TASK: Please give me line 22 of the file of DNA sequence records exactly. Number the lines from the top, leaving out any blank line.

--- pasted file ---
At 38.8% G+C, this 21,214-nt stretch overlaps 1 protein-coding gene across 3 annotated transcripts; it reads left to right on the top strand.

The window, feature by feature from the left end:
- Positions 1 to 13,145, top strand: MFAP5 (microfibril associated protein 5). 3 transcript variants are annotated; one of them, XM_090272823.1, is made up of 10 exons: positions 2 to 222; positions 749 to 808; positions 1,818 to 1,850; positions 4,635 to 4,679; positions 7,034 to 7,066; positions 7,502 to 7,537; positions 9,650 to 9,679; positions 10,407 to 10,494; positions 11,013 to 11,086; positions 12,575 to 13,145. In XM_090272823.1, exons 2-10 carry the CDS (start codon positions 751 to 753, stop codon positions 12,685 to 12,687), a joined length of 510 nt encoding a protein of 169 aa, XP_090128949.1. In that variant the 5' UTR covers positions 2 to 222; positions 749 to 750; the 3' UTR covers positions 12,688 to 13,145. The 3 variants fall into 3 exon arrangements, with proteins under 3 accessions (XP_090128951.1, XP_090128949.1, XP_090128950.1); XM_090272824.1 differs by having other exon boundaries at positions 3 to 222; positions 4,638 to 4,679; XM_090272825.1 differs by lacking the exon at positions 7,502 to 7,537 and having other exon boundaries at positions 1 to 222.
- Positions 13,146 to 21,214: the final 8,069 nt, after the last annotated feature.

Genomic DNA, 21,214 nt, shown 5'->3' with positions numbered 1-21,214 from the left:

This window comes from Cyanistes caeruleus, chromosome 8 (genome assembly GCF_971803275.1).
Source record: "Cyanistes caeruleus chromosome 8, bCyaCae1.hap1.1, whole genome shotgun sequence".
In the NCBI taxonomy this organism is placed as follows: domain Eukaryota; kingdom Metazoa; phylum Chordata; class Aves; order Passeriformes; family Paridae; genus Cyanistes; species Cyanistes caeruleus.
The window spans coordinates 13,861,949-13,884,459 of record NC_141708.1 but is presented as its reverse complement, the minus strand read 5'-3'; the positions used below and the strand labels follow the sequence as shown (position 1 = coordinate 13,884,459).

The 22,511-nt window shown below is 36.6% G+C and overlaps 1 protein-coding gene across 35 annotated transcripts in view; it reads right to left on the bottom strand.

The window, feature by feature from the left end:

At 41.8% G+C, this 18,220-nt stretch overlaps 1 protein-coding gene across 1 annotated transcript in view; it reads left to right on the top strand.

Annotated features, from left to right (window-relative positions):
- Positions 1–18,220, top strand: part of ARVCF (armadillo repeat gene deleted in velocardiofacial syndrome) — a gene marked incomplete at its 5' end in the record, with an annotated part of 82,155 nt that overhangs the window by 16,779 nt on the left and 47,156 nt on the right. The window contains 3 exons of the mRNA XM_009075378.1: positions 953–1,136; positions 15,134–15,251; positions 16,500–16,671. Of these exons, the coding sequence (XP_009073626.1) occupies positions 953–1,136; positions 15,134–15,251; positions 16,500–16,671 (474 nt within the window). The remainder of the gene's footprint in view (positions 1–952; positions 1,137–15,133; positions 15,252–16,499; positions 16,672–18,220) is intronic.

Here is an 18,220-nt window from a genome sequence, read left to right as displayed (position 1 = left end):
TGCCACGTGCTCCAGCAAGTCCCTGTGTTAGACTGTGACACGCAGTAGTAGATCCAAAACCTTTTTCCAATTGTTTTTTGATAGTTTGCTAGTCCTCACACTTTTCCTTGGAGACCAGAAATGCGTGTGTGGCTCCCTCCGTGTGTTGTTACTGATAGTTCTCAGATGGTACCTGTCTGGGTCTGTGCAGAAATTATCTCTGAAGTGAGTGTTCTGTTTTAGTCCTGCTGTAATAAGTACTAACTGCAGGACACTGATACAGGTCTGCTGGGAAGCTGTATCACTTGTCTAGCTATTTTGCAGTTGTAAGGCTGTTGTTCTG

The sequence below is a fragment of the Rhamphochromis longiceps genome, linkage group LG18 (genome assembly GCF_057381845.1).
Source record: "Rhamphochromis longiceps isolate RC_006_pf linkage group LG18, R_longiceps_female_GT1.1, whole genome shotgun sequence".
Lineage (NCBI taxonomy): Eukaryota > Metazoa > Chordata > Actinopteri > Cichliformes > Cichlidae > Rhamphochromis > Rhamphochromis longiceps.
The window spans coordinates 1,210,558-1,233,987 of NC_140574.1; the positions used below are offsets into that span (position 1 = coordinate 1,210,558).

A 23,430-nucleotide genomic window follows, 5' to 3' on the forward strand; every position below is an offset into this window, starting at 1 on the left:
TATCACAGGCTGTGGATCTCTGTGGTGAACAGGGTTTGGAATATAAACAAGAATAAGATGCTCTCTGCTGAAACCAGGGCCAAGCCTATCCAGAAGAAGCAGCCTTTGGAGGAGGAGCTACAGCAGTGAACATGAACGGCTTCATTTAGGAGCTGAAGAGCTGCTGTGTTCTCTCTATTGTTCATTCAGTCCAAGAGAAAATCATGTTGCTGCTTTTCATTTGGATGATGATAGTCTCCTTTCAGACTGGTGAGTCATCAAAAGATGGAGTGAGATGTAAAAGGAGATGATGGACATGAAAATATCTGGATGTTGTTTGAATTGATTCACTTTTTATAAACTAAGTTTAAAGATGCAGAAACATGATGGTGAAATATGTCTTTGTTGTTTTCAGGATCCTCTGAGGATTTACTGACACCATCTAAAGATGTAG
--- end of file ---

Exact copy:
TATCACAGGCTGTGGATCTCTGTGGTGAACAGGGTTTGGAATATAAACAAGAATAAGATGCTCTCTGCTGAAACCAGGGCCAAGCCTATCCAGAAGAAGCAGCCTTTGGAGGAGGAGCTACAGCAGTGAACATGAACGGCTTCATTTAGGAGCTGAAGAGCTGCTGTGTTCTCTCTATTGTTCATTCAGTCCAAGAGAAAATCATGTTGCTGCTTTTCATTTGGATGATGATAGTCTCCTTTCAGACTGGTGAGTCATCAAAAGATGGAGTGAGATGTAAAAGGAGATGATGGACATGAAAATATCTGGATGTTGTTTGAATTGATTCACTTTTTATAAACTAAGTTTAAAGATGCAGAAACATGATGGTGAAATATGTCTTTGTTGTTTTCAGGATCCTCTGAGGATTTACTGACACCATCTAAAGATGTAG